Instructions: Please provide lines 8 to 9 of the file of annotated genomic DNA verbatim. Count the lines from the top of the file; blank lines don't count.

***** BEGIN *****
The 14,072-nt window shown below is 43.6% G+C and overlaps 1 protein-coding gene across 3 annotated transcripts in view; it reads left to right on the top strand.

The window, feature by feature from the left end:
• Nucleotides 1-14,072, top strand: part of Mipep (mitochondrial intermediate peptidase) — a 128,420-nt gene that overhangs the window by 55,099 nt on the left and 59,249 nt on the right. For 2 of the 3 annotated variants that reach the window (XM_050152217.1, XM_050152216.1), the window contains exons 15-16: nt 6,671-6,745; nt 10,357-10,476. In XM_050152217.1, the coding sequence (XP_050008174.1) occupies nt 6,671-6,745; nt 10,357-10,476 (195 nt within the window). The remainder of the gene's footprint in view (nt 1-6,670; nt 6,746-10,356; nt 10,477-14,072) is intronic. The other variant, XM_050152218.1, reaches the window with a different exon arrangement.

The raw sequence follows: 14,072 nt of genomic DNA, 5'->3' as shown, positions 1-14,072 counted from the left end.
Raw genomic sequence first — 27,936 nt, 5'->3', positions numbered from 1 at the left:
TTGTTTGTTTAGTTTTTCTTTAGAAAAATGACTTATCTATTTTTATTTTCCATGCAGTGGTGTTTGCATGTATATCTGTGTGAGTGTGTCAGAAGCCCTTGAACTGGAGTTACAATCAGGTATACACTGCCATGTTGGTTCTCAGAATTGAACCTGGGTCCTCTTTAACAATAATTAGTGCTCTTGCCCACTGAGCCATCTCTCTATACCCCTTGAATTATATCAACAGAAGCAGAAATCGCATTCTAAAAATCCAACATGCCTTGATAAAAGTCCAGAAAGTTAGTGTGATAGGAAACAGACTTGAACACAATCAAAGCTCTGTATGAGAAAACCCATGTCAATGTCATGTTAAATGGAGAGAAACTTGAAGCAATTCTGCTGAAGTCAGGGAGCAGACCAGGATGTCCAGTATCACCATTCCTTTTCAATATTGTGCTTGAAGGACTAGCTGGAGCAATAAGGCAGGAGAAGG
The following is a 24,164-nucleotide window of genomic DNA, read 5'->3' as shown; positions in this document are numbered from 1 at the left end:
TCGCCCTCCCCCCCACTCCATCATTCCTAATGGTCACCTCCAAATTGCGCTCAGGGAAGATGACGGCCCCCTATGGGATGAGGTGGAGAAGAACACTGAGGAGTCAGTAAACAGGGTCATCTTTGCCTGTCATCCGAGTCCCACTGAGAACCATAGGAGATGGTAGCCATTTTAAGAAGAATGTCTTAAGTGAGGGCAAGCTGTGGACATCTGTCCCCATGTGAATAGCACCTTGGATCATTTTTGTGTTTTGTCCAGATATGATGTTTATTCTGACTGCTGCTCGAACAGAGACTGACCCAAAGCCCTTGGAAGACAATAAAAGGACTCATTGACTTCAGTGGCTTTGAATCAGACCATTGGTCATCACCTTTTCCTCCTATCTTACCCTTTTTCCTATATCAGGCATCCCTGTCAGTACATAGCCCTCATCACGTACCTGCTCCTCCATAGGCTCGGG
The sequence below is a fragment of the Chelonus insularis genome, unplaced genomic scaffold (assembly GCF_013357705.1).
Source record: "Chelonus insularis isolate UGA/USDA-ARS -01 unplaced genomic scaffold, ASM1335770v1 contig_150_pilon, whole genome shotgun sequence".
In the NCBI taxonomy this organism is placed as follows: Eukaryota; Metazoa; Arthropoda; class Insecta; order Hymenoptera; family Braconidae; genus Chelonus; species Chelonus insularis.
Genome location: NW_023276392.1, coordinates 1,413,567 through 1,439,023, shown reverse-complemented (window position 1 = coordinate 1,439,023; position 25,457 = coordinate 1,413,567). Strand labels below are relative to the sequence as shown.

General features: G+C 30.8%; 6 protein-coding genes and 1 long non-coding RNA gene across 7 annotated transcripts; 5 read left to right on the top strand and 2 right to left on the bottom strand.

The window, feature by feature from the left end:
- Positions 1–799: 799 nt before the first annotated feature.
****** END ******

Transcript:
TCGCCCTCCCCCCCACTCCATCATTCCTAATGGTCACCTCCAAATTGCGCTCAGGGAAGATGACGGCCCCCTATGGGATGAGGTGGAGAAGAACACTGAGGAGTCAGTAAACAGGGTCATCTTTGCCTGTCATCCGAGTCCCACTGAGAACCATAGGAGATGGTAGCCATTTTAAGAAGAATGTCTTAAGTGAGGGCAAGCTGTGGACATCTGTCCCCATGTGAATAGCACCTTGGATCATTTTTGTGTTTTGTCCAGATATGATGTTTATTCTGACTGCTGCTCGAACAGAGACTGACCCAAAGCCCTTGGAAGACAATAAAAGGACTCATTGACTTCAGTGGCTTTGAATCAGACCATTGGTCATCACCTTTTCCTCCTATCTTACCCTTTTTCCTATATCAGGCATCCCTGTCAGTACATAGCCCTCATCACGTACCTGCTCCTCCATAGGCTCGGG
The sequence below is a fragment of the Chelonus insularis genome, unplaced genomic scaffold (assembly GCF_013357705.1).